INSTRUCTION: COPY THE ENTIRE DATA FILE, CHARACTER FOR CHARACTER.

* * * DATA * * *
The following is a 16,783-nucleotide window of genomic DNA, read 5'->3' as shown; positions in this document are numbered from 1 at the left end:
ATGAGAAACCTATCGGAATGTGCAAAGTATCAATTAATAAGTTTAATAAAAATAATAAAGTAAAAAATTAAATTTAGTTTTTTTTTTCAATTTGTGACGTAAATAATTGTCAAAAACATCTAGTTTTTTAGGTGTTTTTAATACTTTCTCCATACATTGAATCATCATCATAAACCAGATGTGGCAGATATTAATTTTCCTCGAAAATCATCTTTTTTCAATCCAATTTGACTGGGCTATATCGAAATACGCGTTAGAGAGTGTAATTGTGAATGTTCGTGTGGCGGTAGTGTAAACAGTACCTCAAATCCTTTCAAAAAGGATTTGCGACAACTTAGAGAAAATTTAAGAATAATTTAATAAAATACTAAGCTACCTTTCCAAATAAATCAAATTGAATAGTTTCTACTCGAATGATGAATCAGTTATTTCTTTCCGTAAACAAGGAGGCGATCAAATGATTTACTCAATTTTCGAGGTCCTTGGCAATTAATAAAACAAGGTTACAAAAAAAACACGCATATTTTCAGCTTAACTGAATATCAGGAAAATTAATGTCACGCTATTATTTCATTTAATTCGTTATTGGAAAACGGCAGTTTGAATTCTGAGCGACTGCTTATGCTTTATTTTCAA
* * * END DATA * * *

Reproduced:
The following is a 16,783-nucleotide window of genomic DNA, read 5'->3' as shown; positions in this document are numbered from 1 at the left end:
ATGAGAAACCTATCGGAATGTGCAAAGTATCAATTAATAAGTTTAATAAAAATAATAAAGTAAAAAATTAAATTTAGTTTTTTTTTTCAATTTGTGACGTAAATAATTGTCAAAAACATCTAGTTTTTTAGGTGTTTTTAATACTTTCTCCATACATTGAATCATCATCATAAACCAGATGTGGCAGATATTAATTTTCCTCGAAAATCATCTTTTTTCAATCCAATTTGACTGGGCTATATCGAAATACGCGTTAGAGAGTGTAATTGTGAATGTTCGTGTGGCGGTAGTGTAAACAGTACCTCAAATCCTTTCAAAAAGGATTTGCGACAACTTAGAGAAAATTTAAGAATAATTTAATAAAATACTAAGCTACCTTTCCAAATAAATCAAATTGAATAGTTTCTACTCGAATGATGAATCAGTTATTTCTTTCCGTAAACAAGGAGGCGATCAAATGATTTACTCAATTTTCGAGGTCCTTGGCAATTAATAAAACAAGGTTACAAAAAAAACACGCATATTTTCAGCTTAACTGAATATCAGGAAAATTAATGTCACGCTATTATTTCATTTAATTCGTTATTGGAAAACGGCAGTTTGAATTCTGAGCGACTGCTTATGCTTTATTTTCAA